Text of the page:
Judgements of Foveaux's career are often clouded by a manuscript purporting to be the recollections of Norfolk Island gaoler Robert Jones. This document is dated 1823, five years after Jones's death. It contains paintings of buildings on Norfolk Island which were not erected until the 1840s. Modern scholarship reveals it to be a forgery from after 1850 which contains no valid evidence on Foveaux's life and career.

In September 1804 Foveaux left Norfolk Island for England to attend to his private affairs and seek relief for the asthma that affected him. Having recovered, he returned to New South Wales on the Sinclair to serve as Lieutenant-Governor. On arrival in July 1808, he found Governor Bligh under arrest by officers of the New South Wales Corps in the event known as the Rum Rebellion. Foveaux assumed control, stating that he was not favouring either Bligh or the rebels. His control was characterised by a desire for cheap and efficient administration, improvement of public works, and encouragement of small-holders.

Sinclair, also known as Lady Madeline Sinclair, was a three-decker sailing ship built in Scotland but registered at Kingston upon Hull, England. She was built of fir, which made for speedier construction at the expense of durability. She made two voyages to New South Wales, and on her first return voyage, via China, she carried a cargo for the British East India Company.

William Bligh officer of the British Royal Navy and a colonial administrator

Vice-Admiral William Bligh was an officer of the Royal Navy and a colonial administrator. The Mutiny on the Bounty occurred during his command of HMS Bounty in 1789; after being set adrift in Bounty's launch by the mutineers, Bligh and his loyal men reached Timor, a journey of 3,618 nautical miles.

Rum Rebellion

The Rum Rebellion of 1808 was the only successful armed takeover of government in Australian history. During the 19th century, it was widely referred to in Australia as the Great Rebellion.

In January 1809, the acting Lieutenant-Governor, Colonel William Paterson, returned and Foveaux remained to assist him and his successor, Major-General Lachlan Macquarie.

Robert Hughes writing in The Fatal Shore describes Foveaux as brutal in his dealings with convicts.

Macquarie was impressed with Foveaux's administration and put him forward as Collins's successor as Lieutenant Governor of Van Diemen's Land, because he could think of no one more fitting, and considered that he could not have acted otherwise with regard to Bligh. However, when Foveaux returned to England in 1810, Macquarie's recommendation was put aside. Foveaux was promoted to Inspecting Field Officer in Ireland and in 1814 became a major-general. He pursued an uneventful military career after that, rising to the rank of lieutenant-general in 1830. [4] In 1814 he married Ann Sherwin, his partner since 1793, and they had a daughter born in 1801. He died in London on 20 March 1846 and was buried in Kensal Green Cemetery.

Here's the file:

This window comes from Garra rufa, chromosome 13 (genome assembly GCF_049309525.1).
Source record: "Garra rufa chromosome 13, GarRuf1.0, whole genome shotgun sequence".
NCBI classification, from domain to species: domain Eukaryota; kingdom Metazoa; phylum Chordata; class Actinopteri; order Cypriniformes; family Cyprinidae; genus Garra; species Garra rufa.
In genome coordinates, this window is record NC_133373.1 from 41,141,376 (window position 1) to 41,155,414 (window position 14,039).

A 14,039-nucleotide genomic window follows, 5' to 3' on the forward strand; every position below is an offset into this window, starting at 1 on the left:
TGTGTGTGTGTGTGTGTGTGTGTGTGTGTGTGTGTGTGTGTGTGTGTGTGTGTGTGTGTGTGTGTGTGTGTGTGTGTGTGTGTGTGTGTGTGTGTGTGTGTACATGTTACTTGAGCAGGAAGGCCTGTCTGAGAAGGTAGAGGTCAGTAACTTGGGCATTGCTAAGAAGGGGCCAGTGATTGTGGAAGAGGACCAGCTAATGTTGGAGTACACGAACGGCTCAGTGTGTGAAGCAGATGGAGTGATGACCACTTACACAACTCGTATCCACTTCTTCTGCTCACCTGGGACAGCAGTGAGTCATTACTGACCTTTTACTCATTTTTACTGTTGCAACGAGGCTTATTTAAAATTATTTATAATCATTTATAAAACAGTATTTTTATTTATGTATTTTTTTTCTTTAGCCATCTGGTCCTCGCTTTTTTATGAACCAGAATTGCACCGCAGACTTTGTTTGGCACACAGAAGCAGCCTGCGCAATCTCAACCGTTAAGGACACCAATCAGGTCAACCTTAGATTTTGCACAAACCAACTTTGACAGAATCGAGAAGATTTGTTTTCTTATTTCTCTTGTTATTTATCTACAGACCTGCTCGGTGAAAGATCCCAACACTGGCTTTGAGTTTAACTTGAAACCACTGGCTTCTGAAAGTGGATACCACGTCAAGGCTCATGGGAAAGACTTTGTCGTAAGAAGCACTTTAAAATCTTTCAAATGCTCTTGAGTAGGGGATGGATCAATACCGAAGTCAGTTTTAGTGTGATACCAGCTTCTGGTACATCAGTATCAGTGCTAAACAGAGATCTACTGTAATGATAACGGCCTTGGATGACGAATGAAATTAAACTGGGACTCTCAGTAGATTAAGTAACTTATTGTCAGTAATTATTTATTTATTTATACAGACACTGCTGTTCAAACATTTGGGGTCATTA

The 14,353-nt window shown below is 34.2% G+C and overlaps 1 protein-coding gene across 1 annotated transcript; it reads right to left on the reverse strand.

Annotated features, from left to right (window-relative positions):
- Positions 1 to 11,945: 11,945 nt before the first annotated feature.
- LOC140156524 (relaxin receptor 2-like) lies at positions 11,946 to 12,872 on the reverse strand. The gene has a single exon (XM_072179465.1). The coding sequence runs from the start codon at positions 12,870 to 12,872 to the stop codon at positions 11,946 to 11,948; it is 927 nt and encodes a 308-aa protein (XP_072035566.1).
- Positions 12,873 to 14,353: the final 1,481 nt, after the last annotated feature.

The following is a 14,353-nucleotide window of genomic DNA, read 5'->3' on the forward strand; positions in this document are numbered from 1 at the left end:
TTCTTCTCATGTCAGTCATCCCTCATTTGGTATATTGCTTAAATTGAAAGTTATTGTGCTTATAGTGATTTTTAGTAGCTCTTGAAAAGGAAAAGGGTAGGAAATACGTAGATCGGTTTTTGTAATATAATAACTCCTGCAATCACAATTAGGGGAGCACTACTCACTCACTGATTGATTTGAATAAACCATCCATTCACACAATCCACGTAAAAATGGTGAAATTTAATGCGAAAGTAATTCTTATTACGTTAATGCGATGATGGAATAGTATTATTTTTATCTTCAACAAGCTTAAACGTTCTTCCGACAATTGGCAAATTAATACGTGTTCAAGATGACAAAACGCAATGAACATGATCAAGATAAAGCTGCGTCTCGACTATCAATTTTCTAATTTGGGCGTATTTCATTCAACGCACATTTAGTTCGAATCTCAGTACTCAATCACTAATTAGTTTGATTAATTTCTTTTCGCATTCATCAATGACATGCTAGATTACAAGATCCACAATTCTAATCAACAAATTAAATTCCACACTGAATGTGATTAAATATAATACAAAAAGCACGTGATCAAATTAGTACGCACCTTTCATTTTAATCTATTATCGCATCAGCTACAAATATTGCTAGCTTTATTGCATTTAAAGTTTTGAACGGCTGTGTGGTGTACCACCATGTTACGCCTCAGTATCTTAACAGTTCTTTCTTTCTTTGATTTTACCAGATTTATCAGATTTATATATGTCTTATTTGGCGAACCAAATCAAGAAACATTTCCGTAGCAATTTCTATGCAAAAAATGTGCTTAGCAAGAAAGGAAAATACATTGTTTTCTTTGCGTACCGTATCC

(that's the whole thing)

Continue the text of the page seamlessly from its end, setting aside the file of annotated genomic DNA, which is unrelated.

Surry Hills

Surry Hills near the centre of Sydney was once a farming area owned by Foveaux. His property was known as Surry Hills Farm, named after the Surrey Hills in Surrey, England.

Foveaux Strait in New Zealand is named in his honour, as are streets in the Sydney suburbs of Airds, Barden Ridge, Bella Vista, Cromer, Harrington Park, Lurnea and Surry Hills, the Maitland suburb of Metford, and the Canberra suburb of Ainslie.

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  1. 1 2 B. H. Fletcher (1966). "Foveaux, Joseph (1767–1846)". Australian Dictionary of Biography, Volume 1. MUP. pp. 407–409. Retrieved 28 July 2009.
  2. Joseph Foveaux page by Anne-Maree Whitaker
  3. Percival Serle (1949). "Foveaux, Joseph (1765–1846)". Dictionary of Australian Biography . Angus & Robertson. Retrieved 28 July 2009.
  4. A.W. Jose; et al., eds. (1927). The Australian Encyclopaedia Vol.I. Sydney: Angus & Robertson. pp. 485–486.

Further reading

Government offices
Preceded by
William Paterson
Lieutenant-Governor of New South Wales
Succeeded by
Sir Maurice O'Connell